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Could Light-Based Alzheimer's Devices Be 'The Next Big Thing'?

Clarimedix's noninvasive, nondrug, light-based patch could treat Alzheimer's symptoms.

Not only is Alzheimer's disease (AD) the sixth leading cause of death in the United States, it is also the only one in the top 10 that can't be prevented, cured, or slowed, according to the Alzheimer's Association. Although treatments for the brain disease traditionally have been drug-based in the form of cholinesterase inhibitors and memantine, recent research indicates that AD symptoms may be alleviated through the use of light-based treatments. If further studies support these claims, could light-based AD treatments soon emerge as a lucrative new medical device market segment? Will light-based AD treatments be the 'next big thing?'

"Progress towards effective treatments for this horrible disease has been uneven at best," according to the Alzheimer's Association's Web site. Conventional drug treatments typically target beta amyloid, which is a peptide that is considered the main ingredient in disease-related plaques often found in AD patients' brains. Many experts believe, however, that this approach has not proven to be very effective.

Some researchers, however, have shifted their focus to exploring the notion that AD is caused by a deficiency of blood in the brain over time. Thus, various research projects are exploring ways to increase cerebral blood flow as a means of allaying AD symptoms. At the core of many of these endeavors has been the study of light's effect on blood flow.

Operating from this school of thought is Clarimedix Inc. (Boulder, CO), which recently presented its results from animal studies on a noninvasive, nondrug medical device that treats AD. The technology is based on a breakthrough at the University of Colorado in 2006 that revealed that mitochondrial cytochome c oxidase produced nitric oxide (NO) when subjected to certain oxygen conditions. This discovery led to the theory and subsequent demonstration that "light of an appropriate wavelength, intensity, and duration can be used to control the Cco/NO receptor-stimulating it or inhibiting it at will," according to Clarimedix's Web site.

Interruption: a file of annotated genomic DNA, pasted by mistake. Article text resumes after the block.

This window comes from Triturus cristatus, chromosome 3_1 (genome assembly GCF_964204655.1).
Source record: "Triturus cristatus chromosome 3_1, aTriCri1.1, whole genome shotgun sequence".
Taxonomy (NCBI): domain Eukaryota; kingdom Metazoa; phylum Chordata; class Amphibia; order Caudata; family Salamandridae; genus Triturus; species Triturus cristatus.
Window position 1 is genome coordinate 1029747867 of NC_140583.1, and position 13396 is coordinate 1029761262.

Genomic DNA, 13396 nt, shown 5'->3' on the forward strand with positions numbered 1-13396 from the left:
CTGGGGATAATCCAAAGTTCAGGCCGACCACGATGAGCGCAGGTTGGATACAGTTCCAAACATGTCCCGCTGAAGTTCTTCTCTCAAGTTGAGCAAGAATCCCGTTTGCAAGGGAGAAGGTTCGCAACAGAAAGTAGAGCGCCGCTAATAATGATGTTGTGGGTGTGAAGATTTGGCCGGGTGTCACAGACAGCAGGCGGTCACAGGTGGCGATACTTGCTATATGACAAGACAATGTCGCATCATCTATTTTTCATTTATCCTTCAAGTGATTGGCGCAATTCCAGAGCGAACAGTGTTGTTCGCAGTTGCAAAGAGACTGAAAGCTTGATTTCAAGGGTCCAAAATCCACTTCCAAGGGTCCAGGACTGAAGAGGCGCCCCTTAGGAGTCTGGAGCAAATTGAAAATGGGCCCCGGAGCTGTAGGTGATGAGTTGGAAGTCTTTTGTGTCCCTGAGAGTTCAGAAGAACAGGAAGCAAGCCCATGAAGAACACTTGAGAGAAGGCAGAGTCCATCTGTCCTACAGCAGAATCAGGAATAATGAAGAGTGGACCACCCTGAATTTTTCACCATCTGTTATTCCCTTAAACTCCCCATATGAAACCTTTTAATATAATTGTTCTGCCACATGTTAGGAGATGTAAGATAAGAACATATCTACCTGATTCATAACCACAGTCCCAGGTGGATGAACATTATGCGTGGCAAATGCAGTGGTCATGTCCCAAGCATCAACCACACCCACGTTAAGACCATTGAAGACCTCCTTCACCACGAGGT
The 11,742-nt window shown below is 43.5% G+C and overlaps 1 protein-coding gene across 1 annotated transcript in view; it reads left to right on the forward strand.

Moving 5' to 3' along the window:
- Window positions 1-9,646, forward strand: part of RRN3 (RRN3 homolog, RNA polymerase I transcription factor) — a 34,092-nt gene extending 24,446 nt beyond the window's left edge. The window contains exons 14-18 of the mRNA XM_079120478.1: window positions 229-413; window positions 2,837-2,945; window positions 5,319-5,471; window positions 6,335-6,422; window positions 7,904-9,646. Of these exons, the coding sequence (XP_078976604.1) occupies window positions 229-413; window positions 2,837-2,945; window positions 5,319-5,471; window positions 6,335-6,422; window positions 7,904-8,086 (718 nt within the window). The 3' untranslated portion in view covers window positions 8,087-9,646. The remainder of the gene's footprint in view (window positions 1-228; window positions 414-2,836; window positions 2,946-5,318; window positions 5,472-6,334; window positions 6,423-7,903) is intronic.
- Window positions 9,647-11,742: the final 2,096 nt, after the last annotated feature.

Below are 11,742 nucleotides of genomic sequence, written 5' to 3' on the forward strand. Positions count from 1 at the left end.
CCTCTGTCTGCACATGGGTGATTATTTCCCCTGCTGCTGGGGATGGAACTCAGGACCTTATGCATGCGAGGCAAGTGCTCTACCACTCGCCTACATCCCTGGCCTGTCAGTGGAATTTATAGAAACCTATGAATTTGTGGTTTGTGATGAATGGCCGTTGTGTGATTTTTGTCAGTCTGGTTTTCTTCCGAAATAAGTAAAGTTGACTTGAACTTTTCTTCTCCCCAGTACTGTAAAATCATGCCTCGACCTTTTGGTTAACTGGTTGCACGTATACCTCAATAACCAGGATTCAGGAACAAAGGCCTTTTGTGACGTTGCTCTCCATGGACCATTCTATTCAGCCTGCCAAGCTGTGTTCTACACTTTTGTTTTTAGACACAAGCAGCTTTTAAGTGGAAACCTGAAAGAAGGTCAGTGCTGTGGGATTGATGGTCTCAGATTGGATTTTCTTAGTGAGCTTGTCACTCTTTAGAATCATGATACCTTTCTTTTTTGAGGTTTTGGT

This concept was applied to the development of a flexible patch that adheres to a patient's neck over the carotid artery. The patch then delivers light-based therapy to the patient and triggers targeted, localized, and controllable release of NO. In turn, NO will increase blood flow, reduce inflammation, and improve patients' memories, according to the company. The company is continuing its research in this area based on the animal studies.

In addition to Clarimedix's intriguing announcement, Boston-based researchers detailed in the journal Photomedicine and Laser Surgery two cases in which the application of light-emitting diodes (LEDs) to the foreheads and scalps of patients with traumatic brain injury helped to improve cognitive function. Although these were cases of traumatic brain injury and not AD, light-based therapy was linked to a demonstrated improvement in memory, which could play into AD device development.

Furthermore, a UK researcher at the University of Sunderland made headlines a few years ago after conducting a study that found that infrared light exposure reversed memory loss in mice. This study prompted the creation of a helmet for AD patients that is worn 10 minutes a day and subjects them to low-level infrared light. The intended result is that the light stimulates cell growth and repair, which could slow the rate of decay or possibly even partially reverse it, according to the researchers.

Though the intention and design of these treatments differ, they all connect light therapy to improved memory. While these light-based therapies are not yet commercialized, they do show potential for an entirely new approach to treating AD that relies on devices rather than drugs. The implications could be enormous for both patients and the medical device industry.

There's no doubt that there is a lot of potential for AD treatment devices if these studies demonstrate efficacy in humans. There is, after all, a sizable patient population suffering from the disease and no drug that is considered truly effective. So, other options are obviously highly desired by patients and their caretakers. Having witnessed the effects of AD firsthand, I can say that the disease takes a definite toll on the caretakers, who are often family members, as well. Ultimately, only time will tell if light-based AD devices are on the horizon. But their potential impact is immeasurable.--Shana Leonard

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